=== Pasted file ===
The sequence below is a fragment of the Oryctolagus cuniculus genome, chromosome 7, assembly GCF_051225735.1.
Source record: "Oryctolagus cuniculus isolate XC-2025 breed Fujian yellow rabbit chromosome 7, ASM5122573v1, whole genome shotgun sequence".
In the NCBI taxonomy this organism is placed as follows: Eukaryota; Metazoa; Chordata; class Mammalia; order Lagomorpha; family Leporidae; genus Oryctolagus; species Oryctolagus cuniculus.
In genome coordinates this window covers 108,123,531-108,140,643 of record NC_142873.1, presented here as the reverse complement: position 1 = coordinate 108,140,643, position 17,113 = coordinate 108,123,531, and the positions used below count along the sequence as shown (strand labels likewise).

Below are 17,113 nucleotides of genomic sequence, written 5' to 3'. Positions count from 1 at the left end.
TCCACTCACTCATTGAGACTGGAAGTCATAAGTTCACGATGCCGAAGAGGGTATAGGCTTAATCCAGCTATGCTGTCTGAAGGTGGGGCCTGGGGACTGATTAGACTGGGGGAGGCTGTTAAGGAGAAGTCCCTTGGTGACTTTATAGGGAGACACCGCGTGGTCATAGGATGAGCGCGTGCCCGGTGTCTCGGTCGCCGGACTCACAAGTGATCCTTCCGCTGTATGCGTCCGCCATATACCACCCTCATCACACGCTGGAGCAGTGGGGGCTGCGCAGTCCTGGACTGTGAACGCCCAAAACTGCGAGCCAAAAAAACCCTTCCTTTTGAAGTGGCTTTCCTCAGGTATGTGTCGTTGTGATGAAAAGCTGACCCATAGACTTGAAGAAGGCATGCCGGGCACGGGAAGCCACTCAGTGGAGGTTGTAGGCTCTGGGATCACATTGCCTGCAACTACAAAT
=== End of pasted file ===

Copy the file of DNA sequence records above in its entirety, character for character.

The sequence below is a fragment of the Oryctolagus cuniculus genome, chromosome 7, assembly GCF_051225735.1.
Source record: "Oryctolagus cuniculus isolate XC-2025 breed Fujian yellow rabbit chromosome 7, ASM5122573v1, whole genome shotgun sequence".
In the NCBI taxonomy this organism is placed as follows: Eukaryota; Metazoa; Chordata; class Mammalia; order Lagomorpha; family Leporidae; genus Oryctolagus; species Oryctolagus cuniculus.
In genome coordinates this window covers 108,123,531-108,140,643 of record NC_142873.1, presented here as the reverse complement: position 1 = coordinate 108,140,643, position 17,113 = coordinate 108,123,531, and the positions used below count along the sequence as shown (strand labels likewise).

Below are 17,113 nucleotides of genomic sequence, written 5' to 3'. Positions count from 1 at the left end.
TCCACTCACTCATTGAGACTGGAAGTCATAAGTTCACGATGCCGAAGAGGGTATAGGCTTAATCCAGCTATGCTGTCTGAAGGTGGGGCCTGGGGACTGATTAGACTGGGGGAGGCTGTTAAGGAGAAGTCCCTTGGTGACTTTATAGGGAGACACCGCGTGGTCATAGGATGAGCGCGTGCCCGGTGTCTCGGTCGCCGGACTCACAAGTGATCCTTCCGCTGTATGCGTCCGCCATATACCACCCTCATCACACGCTGGAGCAGTGGGGGCTGCGCAGTCCTGGACTGTGAACGCCCAAAACTGCGAGCCAAAAAAACCCTTCCTTTTGAAGTGGCTTTCCTCAGGTATGTGTCGTTGTGATGAAAAGCTGACCCATAGACTTGAAGAAGGCATGCCGGGCACGGGAAGCCACTCAGTGGAGGTTGTAGGCTCTGGGATCACATTGCCTGCAACTACAAAT